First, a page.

A ball struck by a cue in billiards with English goes straight at first....

In summary, the cue ball goes almost straight when its right (or left) side is struck by a cue. This is quite different from when a ball hits another ball, in which case the ball goes almost perpendicular from the contact surface. The ball first slips over the cloth, with or without rotation and independent of where it was hit. Once it hits another ball, friction takes over and the linear movement becomes a rotation, such that the ball rolls from there on.
  • #211
New thought just occurred to me the circumference of the cue tips are generally the same as either a dime or nickle. When i used the cue ball tip it has the same circumference as the balls.
If I lined the center of the cue ball to the contact point the ball would not hit the contact point it would hit inside the contact point closer to the center of the ball sending it on a similar path as to what we observed in the above videos.

I am going to redo the tip test using a glass marble it will be more accurate to the actual shape of a normal tip.

poolplayer thanks for the link after that I am fairly sure that the mass of the ball should not effect the angle but I will do the experiment anyway.

Got to love this game its a 4-dimensional game played with 3-dimensional objects on a 2-dimensional surface and in its simplest form your just trying to pick the right 1-dimensional line to hit the ball.
 
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  • #212
DWT said:
I am going to redo the tip test using a glass marble
I would also suggest some lubricant to make friction as low as possible,

DWT said:
it will be more accurate to the actual shape of a normal tip.
The tip size might also affect friction, even for the same material coupling. The assumption of a constant friction coefficient, regardless of pressure, is just an approximation.
 
  • #213
poolplayer said:
Hi, let me ask probably dumb questions to physics experts... Why does the cue ball goes almost straight when its right (or left) side is struck by a cue (right English)? This is quite different from when a ball hits another ball, in which case the ball goes almost perpendicular from the contact surface. Here, I want to focus on the ball direction immediately after the impact and ignore the curve after the ball starts to roll.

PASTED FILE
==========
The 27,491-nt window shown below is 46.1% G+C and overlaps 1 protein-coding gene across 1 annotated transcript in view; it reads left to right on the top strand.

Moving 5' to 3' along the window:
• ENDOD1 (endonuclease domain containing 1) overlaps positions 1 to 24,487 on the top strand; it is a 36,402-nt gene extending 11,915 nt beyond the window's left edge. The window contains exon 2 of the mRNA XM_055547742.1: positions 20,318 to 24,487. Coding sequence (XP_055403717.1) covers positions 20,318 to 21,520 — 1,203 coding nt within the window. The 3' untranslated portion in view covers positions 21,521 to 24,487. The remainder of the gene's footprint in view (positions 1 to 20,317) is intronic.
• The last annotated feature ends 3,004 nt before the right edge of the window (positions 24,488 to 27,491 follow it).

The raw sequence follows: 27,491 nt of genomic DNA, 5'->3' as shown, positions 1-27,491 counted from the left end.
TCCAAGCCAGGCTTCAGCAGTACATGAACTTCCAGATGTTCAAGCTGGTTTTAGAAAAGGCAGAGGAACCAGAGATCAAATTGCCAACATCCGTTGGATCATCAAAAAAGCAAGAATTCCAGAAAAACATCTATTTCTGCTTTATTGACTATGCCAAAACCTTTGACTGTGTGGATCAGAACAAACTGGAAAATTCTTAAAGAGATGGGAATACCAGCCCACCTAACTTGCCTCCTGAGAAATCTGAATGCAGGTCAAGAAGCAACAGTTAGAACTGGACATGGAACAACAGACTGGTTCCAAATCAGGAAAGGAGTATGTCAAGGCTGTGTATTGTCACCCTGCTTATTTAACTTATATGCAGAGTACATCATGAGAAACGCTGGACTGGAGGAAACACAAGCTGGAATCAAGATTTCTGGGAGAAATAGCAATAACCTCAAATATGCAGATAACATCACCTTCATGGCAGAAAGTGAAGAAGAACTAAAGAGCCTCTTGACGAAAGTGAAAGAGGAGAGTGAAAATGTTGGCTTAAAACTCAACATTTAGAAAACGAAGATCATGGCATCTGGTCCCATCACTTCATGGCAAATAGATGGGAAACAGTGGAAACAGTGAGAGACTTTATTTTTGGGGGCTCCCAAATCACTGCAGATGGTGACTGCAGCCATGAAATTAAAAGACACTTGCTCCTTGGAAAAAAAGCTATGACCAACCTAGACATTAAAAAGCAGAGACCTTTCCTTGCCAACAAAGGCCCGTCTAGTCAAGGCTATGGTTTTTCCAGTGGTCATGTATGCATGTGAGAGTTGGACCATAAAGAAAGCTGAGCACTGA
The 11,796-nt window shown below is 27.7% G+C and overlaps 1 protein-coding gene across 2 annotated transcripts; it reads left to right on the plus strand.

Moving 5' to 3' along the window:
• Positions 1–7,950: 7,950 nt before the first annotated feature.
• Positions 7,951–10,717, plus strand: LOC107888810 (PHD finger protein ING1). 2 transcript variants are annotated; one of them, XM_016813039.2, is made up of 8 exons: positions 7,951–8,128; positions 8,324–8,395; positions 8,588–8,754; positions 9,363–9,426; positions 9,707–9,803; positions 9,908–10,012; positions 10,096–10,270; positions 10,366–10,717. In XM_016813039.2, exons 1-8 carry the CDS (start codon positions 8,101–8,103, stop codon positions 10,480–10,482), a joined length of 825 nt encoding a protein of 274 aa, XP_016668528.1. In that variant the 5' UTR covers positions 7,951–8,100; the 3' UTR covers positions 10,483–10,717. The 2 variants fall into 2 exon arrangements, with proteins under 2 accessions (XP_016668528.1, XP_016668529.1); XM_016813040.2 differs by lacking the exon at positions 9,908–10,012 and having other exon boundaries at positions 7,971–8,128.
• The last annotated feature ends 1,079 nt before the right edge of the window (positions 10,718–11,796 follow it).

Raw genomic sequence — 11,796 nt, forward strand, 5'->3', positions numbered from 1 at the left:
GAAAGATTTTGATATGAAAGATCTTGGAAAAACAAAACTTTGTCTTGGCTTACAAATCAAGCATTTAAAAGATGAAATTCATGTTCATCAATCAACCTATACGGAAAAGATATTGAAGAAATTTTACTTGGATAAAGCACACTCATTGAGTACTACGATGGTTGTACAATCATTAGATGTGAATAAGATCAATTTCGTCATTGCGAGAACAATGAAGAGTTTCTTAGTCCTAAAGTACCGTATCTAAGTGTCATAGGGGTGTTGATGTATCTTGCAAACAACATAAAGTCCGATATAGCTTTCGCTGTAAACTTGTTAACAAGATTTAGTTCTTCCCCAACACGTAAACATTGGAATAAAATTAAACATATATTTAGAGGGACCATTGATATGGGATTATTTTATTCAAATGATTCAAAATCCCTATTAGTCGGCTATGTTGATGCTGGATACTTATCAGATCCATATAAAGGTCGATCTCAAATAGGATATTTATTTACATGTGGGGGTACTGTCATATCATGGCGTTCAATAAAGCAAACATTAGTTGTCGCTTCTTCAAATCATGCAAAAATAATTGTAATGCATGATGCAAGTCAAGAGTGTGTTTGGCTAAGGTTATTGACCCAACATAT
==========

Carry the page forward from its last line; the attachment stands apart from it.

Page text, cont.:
I heard that it is because the ball and cue can be thought as unity so the force only propagates to the cue direction. But if so, would it be possible that the cue makes the ball spin? My guess is that the friction between the ball and cue tip makes the ball not only spin but also go to the right direction and counteracts the force perpendicular from the contact surface (left), resulting that the ball goes to the cue direction? I heard that the friction coefficient is pretty high ~0.6. Any comments will be appreciated!

The 6 corners (or vertices) of a regular octohedron are equally spaced on a sphere. The measle ball dots must be the vertices of a regular octohedron. Here are some links on the geometry:
https://study.com/academy/lesson/octahedron-definition-properties.html
https://en.wikipedia.org/wiki/Octahedron
http://www.math.ubc.ca/~cass/courses/m308/projects/cchang/webpages/octahedron.html
http://mathworld.wolfram.com/RegularOctahedron.html

Good luck!
 
  • #214
Thanks! So from another thread - basically make a box that the cue ball will sit inside and drill a hole in the middle of each side.
 
  • #215
dejarnett said:
Thanks! So from another thread - basically make a box that the cue ball will sit inside and drill a hole in the middle of each side.
That sounds like a really easy way to do it.
 

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